Luwian Hieroglyphs
A copy of Luwian hieroglyphs made by French archeologist Georges PerrotLuwian Studies

The unearthing of a series of ancient hieroglyphs has finally shone light on a mystery from the end of the Bronze Age.

For millennia, people have not known much about the so-called "sea people" who invaded advanced civilisations in the eastern Mediterranean, ending the Bronze Age.

According to the Luwian Studies organisation, a team of Swiss and Dutch archaeologists has unearthed 29-metres worth of Luwian hieroglyphs describing the event at the end of the age.

The hieroglyphs came from an original limestone frieze which had stood just 35cm tall.

That frieze was discovered in 1878 in the village of Beykoy, Turkey. After peasants found the stones, French archaeologist Georges Perrot copied the inscription before the villagers used the stones as building material for a new mosque.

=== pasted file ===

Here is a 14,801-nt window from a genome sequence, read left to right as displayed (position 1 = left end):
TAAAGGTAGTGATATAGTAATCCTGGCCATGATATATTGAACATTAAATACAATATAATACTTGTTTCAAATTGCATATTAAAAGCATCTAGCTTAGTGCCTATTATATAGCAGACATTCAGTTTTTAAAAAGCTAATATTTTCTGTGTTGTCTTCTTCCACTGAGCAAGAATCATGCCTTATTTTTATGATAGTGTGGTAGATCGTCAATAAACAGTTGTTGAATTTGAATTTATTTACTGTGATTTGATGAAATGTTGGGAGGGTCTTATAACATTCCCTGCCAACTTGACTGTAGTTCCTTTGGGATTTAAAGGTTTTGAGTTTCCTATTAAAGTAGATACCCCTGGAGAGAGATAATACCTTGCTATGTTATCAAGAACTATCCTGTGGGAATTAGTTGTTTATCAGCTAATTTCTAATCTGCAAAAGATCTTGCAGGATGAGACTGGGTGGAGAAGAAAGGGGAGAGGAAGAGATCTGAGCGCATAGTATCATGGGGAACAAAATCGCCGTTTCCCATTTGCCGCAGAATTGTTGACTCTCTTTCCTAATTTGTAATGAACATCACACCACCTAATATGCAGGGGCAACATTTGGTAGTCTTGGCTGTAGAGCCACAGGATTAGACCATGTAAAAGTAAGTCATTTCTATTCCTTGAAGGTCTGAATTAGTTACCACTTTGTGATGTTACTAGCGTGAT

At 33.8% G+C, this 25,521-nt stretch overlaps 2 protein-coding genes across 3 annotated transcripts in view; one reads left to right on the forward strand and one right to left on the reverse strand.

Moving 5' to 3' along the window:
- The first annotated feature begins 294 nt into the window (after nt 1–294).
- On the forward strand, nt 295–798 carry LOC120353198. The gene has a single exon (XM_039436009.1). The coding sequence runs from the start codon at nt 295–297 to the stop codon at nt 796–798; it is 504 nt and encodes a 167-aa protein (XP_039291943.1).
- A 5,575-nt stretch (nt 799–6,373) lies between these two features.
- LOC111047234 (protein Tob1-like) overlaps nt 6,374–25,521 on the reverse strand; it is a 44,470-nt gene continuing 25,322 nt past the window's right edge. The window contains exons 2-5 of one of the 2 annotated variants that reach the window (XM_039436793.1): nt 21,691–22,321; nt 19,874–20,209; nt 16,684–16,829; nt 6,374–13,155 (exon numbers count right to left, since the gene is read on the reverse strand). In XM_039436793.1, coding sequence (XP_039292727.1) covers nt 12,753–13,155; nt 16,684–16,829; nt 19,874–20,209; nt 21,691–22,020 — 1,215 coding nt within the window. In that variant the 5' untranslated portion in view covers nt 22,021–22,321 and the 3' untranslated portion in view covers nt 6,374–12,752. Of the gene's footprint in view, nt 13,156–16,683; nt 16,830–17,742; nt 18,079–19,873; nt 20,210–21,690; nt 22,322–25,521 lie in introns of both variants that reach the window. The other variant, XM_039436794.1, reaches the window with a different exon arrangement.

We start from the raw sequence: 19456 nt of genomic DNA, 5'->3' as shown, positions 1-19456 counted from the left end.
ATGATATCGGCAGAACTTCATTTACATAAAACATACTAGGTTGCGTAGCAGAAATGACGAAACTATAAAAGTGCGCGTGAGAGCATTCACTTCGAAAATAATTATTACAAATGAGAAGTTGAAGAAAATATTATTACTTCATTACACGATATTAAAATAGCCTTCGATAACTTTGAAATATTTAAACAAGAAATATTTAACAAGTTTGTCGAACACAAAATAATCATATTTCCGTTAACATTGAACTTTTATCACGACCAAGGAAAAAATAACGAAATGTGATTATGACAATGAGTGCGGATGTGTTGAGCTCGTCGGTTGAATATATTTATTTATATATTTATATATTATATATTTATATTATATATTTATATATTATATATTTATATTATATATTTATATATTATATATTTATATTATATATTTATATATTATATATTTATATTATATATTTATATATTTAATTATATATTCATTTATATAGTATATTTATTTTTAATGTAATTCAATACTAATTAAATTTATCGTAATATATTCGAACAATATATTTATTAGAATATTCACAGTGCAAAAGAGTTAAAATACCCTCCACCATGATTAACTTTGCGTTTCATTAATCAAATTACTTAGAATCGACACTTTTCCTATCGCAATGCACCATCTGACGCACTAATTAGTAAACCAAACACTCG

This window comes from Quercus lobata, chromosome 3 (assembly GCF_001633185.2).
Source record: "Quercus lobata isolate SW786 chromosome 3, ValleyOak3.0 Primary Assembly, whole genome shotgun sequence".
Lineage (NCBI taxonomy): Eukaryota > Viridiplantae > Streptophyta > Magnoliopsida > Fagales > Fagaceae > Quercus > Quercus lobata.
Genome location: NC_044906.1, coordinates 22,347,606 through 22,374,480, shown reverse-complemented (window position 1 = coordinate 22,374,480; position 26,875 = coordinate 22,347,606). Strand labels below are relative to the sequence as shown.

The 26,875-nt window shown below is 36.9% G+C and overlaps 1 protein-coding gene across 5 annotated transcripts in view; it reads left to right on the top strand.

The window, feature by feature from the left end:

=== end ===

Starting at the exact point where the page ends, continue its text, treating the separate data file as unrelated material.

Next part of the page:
The hieroglyphs themselves have only been decipherable since around 1950 when a team of Turkish and American researchers was set up to translate the ancient texts.

After constant delays, the researchers had all died out and the work left unpublished. Copies of the inscriptions resurfaced in the estate of English prehistorian James Mellaart in 2012 and were handed to the Luwian foundation.

The inscription is set to be included in a book published later this year in German by Eberhard Zangger. According to Zangger, the Luwian society says, the inscription was commissioned by the king of a late Bronze Age state called Mira. Around 1190 BC, the king, Kupanta-Kurunta, ordered his armies to attack the Hittites in the east.

The inscriptions put the Luwain armies, led by four princes, as major contributors to the 'sea peoples' invasions as "the united forces of western Asia Minor" invaded coastal cities and advanced all the way to the borders of ancient Egypt.